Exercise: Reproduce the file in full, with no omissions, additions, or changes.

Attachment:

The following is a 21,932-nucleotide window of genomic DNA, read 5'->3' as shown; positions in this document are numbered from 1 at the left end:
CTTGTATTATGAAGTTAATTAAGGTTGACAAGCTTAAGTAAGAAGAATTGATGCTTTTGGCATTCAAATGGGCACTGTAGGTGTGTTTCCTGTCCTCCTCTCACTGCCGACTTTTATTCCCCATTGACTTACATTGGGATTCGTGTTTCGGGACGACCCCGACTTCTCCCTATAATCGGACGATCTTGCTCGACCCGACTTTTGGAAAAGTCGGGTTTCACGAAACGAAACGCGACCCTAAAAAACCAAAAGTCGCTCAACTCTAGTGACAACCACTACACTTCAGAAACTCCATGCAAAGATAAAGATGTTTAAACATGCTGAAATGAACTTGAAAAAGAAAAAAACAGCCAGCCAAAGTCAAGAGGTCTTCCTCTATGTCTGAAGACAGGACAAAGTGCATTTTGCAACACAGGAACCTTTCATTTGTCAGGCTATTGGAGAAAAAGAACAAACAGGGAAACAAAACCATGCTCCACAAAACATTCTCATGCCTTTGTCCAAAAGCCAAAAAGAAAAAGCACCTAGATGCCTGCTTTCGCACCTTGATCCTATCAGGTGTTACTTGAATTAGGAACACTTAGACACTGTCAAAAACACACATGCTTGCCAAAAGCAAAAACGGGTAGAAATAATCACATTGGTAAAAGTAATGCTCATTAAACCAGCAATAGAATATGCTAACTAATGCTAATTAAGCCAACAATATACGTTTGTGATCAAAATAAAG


The following is a 21,932-nucleotide window of genomic DNA, read 5'->3' as shown; positions in this document are numbered from 1 at the left end:
CTTGTATTATGAAGTTAATTAAGGTTGACAAGCTTAAGTAAGAAGAATTGATGCTTTTGGCATTCAAATGGGCACTGTAGGTGTGTTTCCTGTCCTCCTCTCACTGCCGACTTTTATTCCCCATTGACTTACATTGGGATTCGTGTTTCGGGACGACCCCGACTTCTCCCTATAATCGGACGATCTTGCTCGACCCGACTTTTGGAAAAGTCGGGTTTCACGAAACGAAACGCGACCCTAAAAAACCAAAAGTCGCTCAACTCTAGTGACAACCACTACACTTCAGAAACTCCATGCAAAGATAAAGATGTTTAAACATGCTGAAATGAACTTGAAAAAGAAAAAAACAGCCAGCCAAAGTCAAGAGGTCTTCCTCTATGTCTGAAGACAGGACAAAGTGCATTTTGCAACACAGGAACCTTTCATTTGTCAGGCTATTGGAGAAAAAGAACAAACAGGGAAACAAAACCATGCTCCACAAAACATTCTCATGCCTTTGTCCAAAAGCCAAAAAGAAAAAGCACCTAGATGCCTGCTTTCGCACCTTGATCCTATCAGGTGTTACTTGAATTAGGAACACTTAGACACTGTCAAAAACACACATGCTTGCCAAAAGCAAAAACGGGTAGAAATAATCACATTGGTAAAAGTAATGCTCATTAAACCAGCAATAGAATATGCTAACTAATGCTAATTAAGCCAACAATATACGTTTGTGATCAAAATAAAG